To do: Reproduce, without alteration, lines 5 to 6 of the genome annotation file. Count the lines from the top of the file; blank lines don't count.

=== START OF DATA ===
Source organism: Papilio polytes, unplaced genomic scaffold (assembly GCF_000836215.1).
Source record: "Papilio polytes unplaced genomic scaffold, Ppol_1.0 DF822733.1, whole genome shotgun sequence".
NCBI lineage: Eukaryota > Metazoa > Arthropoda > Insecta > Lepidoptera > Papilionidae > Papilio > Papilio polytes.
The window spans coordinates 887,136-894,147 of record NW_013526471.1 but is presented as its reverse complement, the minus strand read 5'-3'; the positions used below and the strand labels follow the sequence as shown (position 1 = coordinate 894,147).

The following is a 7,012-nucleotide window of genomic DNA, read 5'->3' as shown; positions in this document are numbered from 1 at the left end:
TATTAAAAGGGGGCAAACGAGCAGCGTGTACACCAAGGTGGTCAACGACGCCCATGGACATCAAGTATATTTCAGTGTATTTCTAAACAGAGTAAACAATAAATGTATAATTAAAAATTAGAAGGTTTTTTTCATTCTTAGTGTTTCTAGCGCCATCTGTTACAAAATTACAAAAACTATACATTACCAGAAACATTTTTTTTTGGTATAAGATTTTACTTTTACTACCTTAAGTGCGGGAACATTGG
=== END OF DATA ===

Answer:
The following is a 7,012-nucleotide window of genomic DNA, read 5'->3' as shown; positions in this document are numbered from 1 at the left end:
TATTAAAAGGGGGCAAACGAGCAGCGTGTACACCAAGGTGGTCAACGACGCCCATGGACATCAAGTATATTTCAGTGTATTTCTAAACAGAGTAAACAATAAATGTATAATTAAAAATTAGAAGGTTTTTTTCATTCTTAGTGTTTCTAGCGCCATCTGTTACAAAATTACAAAAACTATACATTACCAGAAACATTTTTTTTTGGTATAAGATTTTACTTTTACTACCTTAAGTGCGGGAACATTGG